This case involves a 22 year old man was isolated from his family and friends and subject to frequent, horrendous physical and mental abuse. Fortunately the neighbours eventually called the authorities and the ambulance and A&E staff realised what was happening. Otherwise apparently he was 10 days away from being dead. He did not truly realise what was happening was wrong, let alone that it was abuse.
It sounds terrible but what is truly shocking is that this is not that unusual – an average of 2 women are killed by a partner every week in England and Wales and as many as 1 in 4 women and 1 in 7 men are known to have experienced domestic abuse in their lives. However, that is only the cases that ever come to light – the true total is likely to be much higher, especially for men, who are even less likely to report it. Domestic abuse is extremely widespread in our supposedly developed society. You can see more statistics here.
This case is certainly very serious, and unfortunately our department has experience in dealing cases where the abuse is just as horrific. Domestic abuse respects no boundaries at all – not of gender, age, ethnic origin, sexual orientation, religious belief or apparent wealth. Nobody is immune to it: police officers, judges, and certainly lawyers have all been known to suffer domestic abuse from partners or family.
Domestic abuse can often be more subtle than in this case, and yet be no less damaging – controlling behaviour, financial abuse, isolation from family and friends, emotional and verbal abuse can all cause as much damage as physical abuse in the end. The law recognises many different forms of abuse and it certainly does not have to be physical. Indeed, some of the worst cases do not feature physical abuse at all.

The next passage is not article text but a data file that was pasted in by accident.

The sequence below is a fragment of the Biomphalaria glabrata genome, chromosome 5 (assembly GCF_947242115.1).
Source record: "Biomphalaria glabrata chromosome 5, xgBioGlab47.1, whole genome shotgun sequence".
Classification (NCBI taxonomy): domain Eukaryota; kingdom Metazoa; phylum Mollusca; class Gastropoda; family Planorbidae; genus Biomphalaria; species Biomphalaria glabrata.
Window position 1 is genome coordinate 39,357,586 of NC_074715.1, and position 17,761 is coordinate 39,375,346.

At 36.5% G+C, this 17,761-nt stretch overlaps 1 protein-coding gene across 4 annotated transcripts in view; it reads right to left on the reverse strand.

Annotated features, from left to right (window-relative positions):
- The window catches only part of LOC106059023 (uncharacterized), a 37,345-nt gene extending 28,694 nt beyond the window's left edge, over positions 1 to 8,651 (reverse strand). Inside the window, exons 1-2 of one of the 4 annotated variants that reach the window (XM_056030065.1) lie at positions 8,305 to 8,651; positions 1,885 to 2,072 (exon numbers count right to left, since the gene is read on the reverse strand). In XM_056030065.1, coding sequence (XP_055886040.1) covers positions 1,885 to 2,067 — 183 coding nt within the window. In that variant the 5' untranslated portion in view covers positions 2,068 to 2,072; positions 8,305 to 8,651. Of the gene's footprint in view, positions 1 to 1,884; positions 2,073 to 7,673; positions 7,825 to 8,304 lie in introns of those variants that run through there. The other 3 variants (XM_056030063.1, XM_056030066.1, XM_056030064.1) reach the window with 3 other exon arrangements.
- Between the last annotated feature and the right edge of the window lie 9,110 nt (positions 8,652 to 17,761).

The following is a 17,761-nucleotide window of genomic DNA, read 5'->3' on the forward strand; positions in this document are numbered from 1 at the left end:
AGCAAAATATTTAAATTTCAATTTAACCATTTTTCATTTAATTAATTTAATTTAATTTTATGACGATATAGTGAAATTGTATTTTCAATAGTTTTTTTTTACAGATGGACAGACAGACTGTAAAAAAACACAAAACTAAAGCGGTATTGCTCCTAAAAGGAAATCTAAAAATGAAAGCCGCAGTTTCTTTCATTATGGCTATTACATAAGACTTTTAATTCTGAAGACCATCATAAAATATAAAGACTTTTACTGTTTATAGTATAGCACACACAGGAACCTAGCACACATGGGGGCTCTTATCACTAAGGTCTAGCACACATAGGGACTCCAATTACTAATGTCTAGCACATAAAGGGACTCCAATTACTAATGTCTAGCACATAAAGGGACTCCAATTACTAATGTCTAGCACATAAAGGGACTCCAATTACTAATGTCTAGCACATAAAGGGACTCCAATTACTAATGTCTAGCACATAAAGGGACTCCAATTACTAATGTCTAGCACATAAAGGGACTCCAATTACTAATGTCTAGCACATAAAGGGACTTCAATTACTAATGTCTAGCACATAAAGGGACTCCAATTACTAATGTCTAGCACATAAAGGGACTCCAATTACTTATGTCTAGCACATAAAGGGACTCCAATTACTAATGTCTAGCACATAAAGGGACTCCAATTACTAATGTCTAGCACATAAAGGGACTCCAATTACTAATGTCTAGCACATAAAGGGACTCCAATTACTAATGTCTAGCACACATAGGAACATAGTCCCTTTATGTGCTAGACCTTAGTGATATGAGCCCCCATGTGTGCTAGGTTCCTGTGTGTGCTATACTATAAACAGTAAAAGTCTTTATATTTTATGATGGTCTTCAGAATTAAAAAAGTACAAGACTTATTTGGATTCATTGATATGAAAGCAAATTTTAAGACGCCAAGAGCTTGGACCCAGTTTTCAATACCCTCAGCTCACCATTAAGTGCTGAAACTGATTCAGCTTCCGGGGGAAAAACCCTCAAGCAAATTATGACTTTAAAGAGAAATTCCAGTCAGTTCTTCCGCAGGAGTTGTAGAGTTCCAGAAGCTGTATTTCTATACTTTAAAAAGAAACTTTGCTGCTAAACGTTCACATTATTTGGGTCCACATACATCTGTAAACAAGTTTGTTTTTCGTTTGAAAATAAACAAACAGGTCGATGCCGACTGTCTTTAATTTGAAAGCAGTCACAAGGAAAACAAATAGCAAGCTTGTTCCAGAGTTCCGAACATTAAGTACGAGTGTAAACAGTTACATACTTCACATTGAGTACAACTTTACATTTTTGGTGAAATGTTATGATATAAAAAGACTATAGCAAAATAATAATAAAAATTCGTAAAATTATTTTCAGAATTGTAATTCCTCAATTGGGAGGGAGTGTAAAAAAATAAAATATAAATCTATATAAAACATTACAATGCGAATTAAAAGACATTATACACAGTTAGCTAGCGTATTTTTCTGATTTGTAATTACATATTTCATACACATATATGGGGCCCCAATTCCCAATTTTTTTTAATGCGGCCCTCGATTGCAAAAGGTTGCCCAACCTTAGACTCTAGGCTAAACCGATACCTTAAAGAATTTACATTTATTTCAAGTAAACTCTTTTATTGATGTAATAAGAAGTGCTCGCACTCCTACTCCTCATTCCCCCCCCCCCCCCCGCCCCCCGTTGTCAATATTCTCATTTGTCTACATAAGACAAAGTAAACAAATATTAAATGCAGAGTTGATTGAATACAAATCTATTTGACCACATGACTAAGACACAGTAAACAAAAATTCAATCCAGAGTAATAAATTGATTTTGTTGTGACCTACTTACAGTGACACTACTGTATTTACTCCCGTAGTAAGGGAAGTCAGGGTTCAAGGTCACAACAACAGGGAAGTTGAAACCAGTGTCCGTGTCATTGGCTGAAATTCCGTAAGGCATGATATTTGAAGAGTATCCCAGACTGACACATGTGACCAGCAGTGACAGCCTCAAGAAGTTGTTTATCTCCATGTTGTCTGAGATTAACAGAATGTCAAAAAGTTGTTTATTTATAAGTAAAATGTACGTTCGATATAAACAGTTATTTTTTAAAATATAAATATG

What makes this case unusual is that the brave young man was prepared to speak out. Logically there is no reason why that should be unusual, but often the first instinct is to keep this quiet. Sometimes those who suffer abuse are deliberately led to believe that it is something to be ashamed of, perhaps that they will not be believed: nothing could be further from the truth.
It is only because people are afraid to speak out that it is such a problem.There are very substantial laws to protect anyone enduring this kind of abuse, and extensive systems to support them. Nor does that necessarily mean the Police have to be involved – whilst you should always dial 999 and summon the Police if someone is in danger, the civil law has ample provisions to allow someone to escape the situation and protect them, without the Police ever being involved. Sometimes going through the Police is the best option, but it is only one of several options.
So, great respect to the young man for speaking out about this, but do not trust the suggestion in the press that it is unusual. If this is happening to you or someone you know, talk to someone about it – there is help there. For more information see here.
For help and support visit http://southerndas.org/, or call 0330 016 5112, or the National Domestic Violence helpline on 0808 2000 247.
If you or someone else is in danger, always dial 999 and summon the Police.